An Integrated Approach to Penicillium Systematics

  • Paul D. Bridge
  • David L. Hawksworth
  • Zofia Kozakiewicz
  • Agnes H. S. Onions
  • Russel R. M. Paterson
  • Michael J. Sackin
Part of the NATO ASI Series book series (NSSA, volume 102)


A multidisciplinary approach to critical groups of species in Penicillium has been initiated which considers a larger number of characters than has previously been employed in an integrated study. Some 300 selected isolates of fasciculate Penicillia are being examined and scored for 195 characters including ones derived from morphological, ultra-structural and biochemical attributes; many of these have not previously been employed in the taxonomy of the filamentous fungi. This contribution describes the techniques and standard procedures being adopted and outlines the numerical techniques utilised in the assessment of the results. Procedures for testing the validity of the groupings that will be produced are also described. The work is still in the data collection phase, but some preliminary results based on full data sets for 52 isolates are presented. These show that this integrated approach can be expected to make a major contribution to the clarification of species concepts in Penicillium.


High Pressure Liquid Chromatography Conidiogenous Cell Kojic Acid Sole Nitrogen Source Numerical Taxonomy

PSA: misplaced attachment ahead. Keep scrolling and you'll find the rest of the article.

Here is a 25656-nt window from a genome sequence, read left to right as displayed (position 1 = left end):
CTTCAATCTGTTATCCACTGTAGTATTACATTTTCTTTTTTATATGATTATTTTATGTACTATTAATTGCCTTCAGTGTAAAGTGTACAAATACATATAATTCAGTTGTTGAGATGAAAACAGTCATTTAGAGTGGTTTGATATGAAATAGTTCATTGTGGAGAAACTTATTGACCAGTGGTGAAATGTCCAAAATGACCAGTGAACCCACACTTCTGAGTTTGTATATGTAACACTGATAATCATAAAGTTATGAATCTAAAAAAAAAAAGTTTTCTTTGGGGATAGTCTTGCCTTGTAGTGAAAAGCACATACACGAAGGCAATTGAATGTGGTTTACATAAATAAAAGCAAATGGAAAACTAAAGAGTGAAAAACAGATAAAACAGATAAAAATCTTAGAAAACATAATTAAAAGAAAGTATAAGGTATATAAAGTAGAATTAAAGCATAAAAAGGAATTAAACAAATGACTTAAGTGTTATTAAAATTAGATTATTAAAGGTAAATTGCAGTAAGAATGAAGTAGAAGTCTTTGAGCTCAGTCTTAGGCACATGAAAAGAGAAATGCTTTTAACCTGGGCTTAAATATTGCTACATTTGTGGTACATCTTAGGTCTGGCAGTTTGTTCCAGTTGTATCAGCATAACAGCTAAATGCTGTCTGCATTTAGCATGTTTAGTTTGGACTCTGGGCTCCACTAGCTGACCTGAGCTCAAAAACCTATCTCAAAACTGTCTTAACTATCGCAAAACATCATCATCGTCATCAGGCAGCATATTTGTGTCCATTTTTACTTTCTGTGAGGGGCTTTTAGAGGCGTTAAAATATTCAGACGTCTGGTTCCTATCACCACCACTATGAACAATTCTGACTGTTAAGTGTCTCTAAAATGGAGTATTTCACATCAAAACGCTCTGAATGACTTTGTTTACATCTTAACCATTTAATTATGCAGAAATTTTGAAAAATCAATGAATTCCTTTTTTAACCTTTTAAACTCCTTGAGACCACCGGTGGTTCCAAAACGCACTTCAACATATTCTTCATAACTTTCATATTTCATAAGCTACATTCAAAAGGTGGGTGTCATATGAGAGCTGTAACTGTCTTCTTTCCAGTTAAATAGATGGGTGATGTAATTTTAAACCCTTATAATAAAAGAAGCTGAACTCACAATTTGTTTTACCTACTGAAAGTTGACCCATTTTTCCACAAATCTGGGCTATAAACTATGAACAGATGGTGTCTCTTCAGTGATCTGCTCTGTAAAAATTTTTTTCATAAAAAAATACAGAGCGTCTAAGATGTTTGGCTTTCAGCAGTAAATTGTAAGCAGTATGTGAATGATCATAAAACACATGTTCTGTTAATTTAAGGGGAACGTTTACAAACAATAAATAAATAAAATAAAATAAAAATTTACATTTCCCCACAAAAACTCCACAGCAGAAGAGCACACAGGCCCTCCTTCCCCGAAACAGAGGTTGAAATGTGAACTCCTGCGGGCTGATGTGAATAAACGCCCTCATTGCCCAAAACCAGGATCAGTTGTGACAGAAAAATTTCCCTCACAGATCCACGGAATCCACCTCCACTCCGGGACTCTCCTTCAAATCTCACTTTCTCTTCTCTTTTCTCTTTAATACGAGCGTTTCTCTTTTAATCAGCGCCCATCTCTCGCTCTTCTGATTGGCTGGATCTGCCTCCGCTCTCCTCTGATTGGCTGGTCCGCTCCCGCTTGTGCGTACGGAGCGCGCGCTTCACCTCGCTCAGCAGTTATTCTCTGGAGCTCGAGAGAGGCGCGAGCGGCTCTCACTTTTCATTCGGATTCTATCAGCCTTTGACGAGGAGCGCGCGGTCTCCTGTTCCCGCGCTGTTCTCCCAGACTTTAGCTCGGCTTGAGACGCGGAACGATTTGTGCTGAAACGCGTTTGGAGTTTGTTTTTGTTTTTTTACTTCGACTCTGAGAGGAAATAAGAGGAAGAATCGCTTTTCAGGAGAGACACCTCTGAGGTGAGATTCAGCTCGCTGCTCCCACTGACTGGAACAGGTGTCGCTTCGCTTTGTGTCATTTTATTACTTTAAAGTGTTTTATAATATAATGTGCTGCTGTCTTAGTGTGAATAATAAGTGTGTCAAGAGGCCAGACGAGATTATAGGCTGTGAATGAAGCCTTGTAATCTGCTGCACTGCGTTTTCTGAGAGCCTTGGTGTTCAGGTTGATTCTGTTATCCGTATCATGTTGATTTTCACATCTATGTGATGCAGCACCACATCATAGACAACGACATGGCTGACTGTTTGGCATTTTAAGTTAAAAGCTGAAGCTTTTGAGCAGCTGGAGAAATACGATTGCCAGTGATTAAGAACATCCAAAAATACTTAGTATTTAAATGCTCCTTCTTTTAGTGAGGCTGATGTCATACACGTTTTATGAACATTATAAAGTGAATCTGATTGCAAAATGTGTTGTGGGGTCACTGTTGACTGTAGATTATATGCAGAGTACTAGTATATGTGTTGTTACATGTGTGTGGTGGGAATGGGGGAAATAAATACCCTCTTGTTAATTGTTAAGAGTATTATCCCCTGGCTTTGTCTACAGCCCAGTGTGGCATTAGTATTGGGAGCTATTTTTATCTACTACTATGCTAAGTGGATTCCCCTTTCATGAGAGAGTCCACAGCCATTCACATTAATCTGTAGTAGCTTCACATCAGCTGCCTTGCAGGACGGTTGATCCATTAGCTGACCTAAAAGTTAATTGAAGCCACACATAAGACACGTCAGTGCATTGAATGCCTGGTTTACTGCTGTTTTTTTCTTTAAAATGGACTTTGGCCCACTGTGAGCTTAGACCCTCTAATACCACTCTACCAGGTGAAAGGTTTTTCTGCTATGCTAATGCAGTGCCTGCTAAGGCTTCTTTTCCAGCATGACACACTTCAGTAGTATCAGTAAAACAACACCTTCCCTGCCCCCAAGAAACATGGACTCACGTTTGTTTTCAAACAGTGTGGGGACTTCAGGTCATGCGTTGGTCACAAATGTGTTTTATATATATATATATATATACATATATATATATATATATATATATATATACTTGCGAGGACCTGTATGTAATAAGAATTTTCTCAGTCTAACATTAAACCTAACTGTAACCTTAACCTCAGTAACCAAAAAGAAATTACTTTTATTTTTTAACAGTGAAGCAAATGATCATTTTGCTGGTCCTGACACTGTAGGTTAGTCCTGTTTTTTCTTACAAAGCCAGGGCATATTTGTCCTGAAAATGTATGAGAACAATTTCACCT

These keywords were added by machine and not by the authors. This process is experimental and the keywords may be updated as the learning algorithm improves.


Unable to display preview. Download preview PDF.

Unable to display preview. Download preview PDF.


  1. ABE, S. 1956. Studies on the classification of the Penicillia. J. gen.appl. Microbiol. 2: 1–344.CrossRefGoogle Scholar
  2. ANNE, J. and PEBERDY, J.F. 1981. Characterisation of inter-species hybrids of Penicillium chrysogenum & P. roque-forti by isoenzyme analysis. Trans. Br.mycol. Soc. 77: 401–408.CrossRefGoogle Scholar
  3. AZAD, H.R. and KADO, C.I. 1980. Numerical and DNA: DNA reassociation analyses of Erwinia rubrivaciens and other members of the Enterobacteriaceae? J. gen. Microbiol. 120: 117–129.PubMedGoogle Scholar
  4. BERRY, D.R. 1975. The environmental control of the physiology of filamentous fungi. In: “The Filamentous Fungi”. Vol.l. Industrial Mycology, J.E. Smith and D.R. Berry, eds. London: Edward Arnold., pp 16–32.Google Scholar
  5. BRIDGE, P.D. 1985. An evaluation of some physiological and biochemical methods as an aid to the characterisation of species of Penicillium subsection Fasciculata? - J. gen. Microbiol.: in press.Google Scholar
  6. BRIDGE, P.D. and HAWKSWORTH, D.L. 1984. The API ZYM enzyme testing system as an aid to the rapid identification of Penicillium isolates.–Microbiol. Sci. 1: 232–234.Google Scholar